Confessions of a one-man flash mobber 

And a weekend of phun

On Saturday night, 9 Lives Saloon and the Star Bar mostly ignored the 26th anniversary of Elvis Presley's death (although the Star Bar did have an early-evening Elvis tribute). Instead, both bars devoted their lucrative Saturday-night lineups to the cause of raising money for their friend, Richie Viale, who was recently diagnosed with multiple sclerosis.

Goodness of the cause aside, it was a chance to see some great local rock bands. The first enjoyably sweaty and sleazy-sounding band I saw was the Evils at 9 Lives. They looked evil enough. But I saw them chatting amongst themselves and with bar patrons, and they were quite friendly. Maybe that's just how they get you to let your guard down before they go all evil on you. Viale was at the front of the stage, cheering and yelling, "Evils!"

A couple of beers later, I wandered over to the Star Bar and caught the Vagrants. Their guitarist (the one who looks like a cross between ex-Fleetwood Mac guitar god Peter Green and CL Vibes Editor Roni Sarig) put on the best soundcheck I've ever heard. For what it's worth, the Vagrants look far more vagrant than the Evils look evil. Oh, and Viale was at the front of the stage yelling and cheering.

It was Elvis Death Day, after all. So I ducked into Star Bar's Elvis Vault to pay my respects. Only a couple of the candles in the shrine were lit, so I decided to do my rock 'n' roll duty by lighting them all. Tip from me: Light the back rows first so you don't burn off your arm hair.

Back at 9 Lives, I caught Asphalt Blaster's set. Despite the heat inside, singer Johnny Colt took the stage in a jacket, hat and scarf. Viale seemed to appreciate Colt's effort -- he was at the front of the stage yelling and cheering the whole time.

Although Asphalt Blaster is known for its superior taste in covers ("Strychnine," "Metal Guru"), I particularly enjoyed the original "Latina Love Machine." An ode to, well, a Latina Love Machine, it includes the lyric, "I like the odds when I bet on brown." UPS should use it in a commercial.

Extra cheese: Continuing the city's tradition of staging standup at bizarre venues (anyone for fart jokes at Eddie's Attic?), Midtown's Twisted Taco now hosts Phat Comedy, a Sunday-night standup show that, last Sunday at least, was a standing-room-only success.

That's not to say the comics were all phunny. They weren't. Most of the comedy was of the stale, "Isn't (fill in the blank) crazy?" variety. I didn't hear any "My family is crazy" on Sunday, but there was: "Bumper stickers are crazy," "Warning labels are crazy," "Atlanta is crazy" and "'Baywatch' is crazy." There was also some, "Here's the difference between men and women." And one guy actually did a Sylvester Stallone impression (hello, 1985!).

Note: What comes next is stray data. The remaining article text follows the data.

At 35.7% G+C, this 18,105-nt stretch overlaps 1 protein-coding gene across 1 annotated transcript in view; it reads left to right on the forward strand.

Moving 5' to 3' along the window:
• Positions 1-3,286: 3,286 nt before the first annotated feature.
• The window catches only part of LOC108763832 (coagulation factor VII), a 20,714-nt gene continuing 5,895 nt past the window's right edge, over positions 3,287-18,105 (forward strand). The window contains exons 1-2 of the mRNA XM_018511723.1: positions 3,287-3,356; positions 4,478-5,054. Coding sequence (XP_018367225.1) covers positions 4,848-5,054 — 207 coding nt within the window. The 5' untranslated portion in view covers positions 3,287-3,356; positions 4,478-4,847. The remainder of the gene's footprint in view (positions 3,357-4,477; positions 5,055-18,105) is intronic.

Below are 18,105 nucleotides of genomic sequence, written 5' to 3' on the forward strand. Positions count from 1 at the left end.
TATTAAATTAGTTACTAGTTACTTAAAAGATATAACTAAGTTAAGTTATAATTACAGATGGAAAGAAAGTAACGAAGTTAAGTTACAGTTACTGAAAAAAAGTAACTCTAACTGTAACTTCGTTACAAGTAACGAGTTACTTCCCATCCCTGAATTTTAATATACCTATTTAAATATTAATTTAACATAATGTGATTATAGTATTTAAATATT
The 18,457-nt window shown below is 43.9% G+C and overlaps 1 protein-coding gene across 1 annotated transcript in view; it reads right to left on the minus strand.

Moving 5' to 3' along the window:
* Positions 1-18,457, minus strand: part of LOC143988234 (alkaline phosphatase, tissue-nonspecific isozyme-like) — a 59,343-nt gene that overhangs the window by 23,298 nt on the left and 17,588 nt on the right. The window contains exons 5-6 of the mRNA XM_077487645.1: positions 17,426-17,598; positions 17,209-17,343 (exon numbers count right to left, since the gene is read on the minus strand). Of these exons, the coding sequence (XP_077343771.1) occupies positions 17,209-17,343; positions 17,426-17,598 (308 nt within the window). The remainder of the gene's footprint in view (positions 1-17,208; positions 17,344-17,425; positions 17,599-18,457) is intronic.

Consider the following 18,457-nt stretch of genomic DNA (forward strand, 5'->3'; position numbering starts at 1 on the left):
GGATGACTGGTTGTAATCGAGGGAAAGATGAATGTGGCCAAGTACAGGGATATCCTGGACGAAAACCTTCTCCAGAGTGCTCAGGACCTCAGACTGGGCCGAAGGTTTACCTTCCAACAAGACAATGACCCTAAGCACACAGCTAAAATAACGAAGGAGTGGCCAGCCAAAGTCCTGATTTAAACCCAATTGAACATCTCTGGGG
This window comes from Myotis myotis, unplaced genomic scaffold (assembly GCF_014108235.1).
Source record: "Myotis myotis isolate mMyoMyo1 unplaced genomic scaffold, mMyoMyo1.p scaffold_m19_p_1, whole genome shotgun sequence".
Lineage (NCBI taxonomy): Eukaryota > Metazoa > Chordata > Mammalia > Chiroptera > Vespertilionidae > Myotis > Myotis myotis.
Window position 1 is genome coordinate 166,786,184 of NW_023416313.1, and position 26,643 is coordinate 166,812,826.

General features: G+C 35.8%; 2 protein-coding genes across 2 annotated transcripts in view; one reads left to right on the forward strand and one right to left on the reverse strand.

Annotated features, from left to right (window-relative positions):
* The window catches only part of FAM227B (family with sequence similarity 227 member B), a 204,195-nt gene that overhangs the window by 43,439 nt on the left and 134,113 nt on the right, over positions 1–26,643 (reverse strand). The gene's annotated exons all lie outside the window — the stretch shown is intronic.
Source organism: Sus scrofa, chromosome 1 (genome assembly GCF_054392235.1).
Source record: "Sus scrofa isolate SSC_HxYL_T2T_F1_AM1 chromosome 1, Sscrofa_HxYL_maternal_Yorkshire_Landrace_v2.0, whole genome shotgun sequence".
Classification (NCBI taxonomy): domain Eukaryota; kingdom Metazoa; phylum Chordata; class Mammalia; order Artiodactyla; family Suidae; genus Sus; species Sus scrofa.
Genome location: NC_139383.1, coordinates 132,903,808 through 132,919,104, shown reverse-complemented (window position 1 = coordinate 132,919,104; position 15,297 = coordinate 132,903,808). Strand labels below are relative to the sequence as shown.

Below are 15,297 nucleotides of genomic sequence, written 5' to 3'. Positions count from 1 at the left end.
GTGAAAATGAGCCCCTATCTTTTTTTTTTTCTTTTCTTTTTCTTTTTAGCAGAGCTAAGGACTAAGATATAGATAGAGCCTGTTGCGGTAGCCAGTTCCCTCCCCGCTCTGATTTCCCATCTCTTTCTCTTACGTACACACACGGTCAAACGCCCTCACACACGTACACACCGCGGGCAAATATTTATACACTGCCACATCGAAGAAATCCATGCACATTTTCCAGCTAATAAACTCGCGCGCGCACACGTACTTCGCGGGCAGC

One performer, Wes Kenyon, broke the mold a bit. His performance was mostly funny gestures, followed by a puppet show with a knife and fork. Unfortunately, it was over in a flash.

Rocks rock: Although I've been to the Fernbank Museum of Natural History's IMAX theater bunches o' times, until last Sunday I'd never ventured into the actual museum parts. So I did -- and I loved it.

I spent the bulk of my time in the "A Walk Through Time in Georgia" exhibit, which begins with a presentation about the formation of the universe. If you know anyone who doubts the Big Bang Theory, send them to Fernbank; they've got a videotape of it.

After the Big Bang, you wander through wild pre-human Georgia, encountering plants, stuffed foxes and dinosaurs along the way. At one stop, there's a video showing how all of the continents were once connected. When the narrator mentioned that Georgia was once connected to West Africa, someone in the audience muttered, "No wonder." I'm not sure what that meant, really.

My favorite part of the walk was the LED map showing the migration of humans from Africa to Europe, across Asia and then into North America. According to the map, the very last spot on Earth where humans settled was Georgia. When humans arrived in Georgia, they helpfully outlined the state with bright green lights. "A Walk Through Time in Georgia" ends, appropriately enough, with a picture of the clogged Connector and a videotape of Ted Turner talking about the importance of science.

The other exhibit I loved was "Sensing Nature," a collection of optical illusions and sonic gizmos that's everything I wish SciTrek was. By far the coolest part was the pair of Listening Vessels, two concert-shell-like walls that allow you to speak to someone in a soft voice but be heard clearly all the way across the room in the other shell. Projecting profanities across a crowded room has never been so fun, discreet and penalty-free.

Queer as: Last weekend, folk artists and folk-art fans from around the country descended on Gwinnett's folk-art capital, Norcross, for the 10th Anniversary Folk Fest 2003. Bazillions of artists and galleries set up in the North Atlanta Trade Center, displaying folk paintings, sketches, sculptures, knickknacks, etc. For me, the belle of the ball was D.C. artist Matt Sesow, whose expressionism bursts with Bacon-like intensity. His "Uncle Sam Stealing Baby Jesus" is so disturbing that a Capitol Hill gallery recently took it down after numerous complaints.

Just to be clear: When I say Bacon, I'm referring to Francis, not the pork product.



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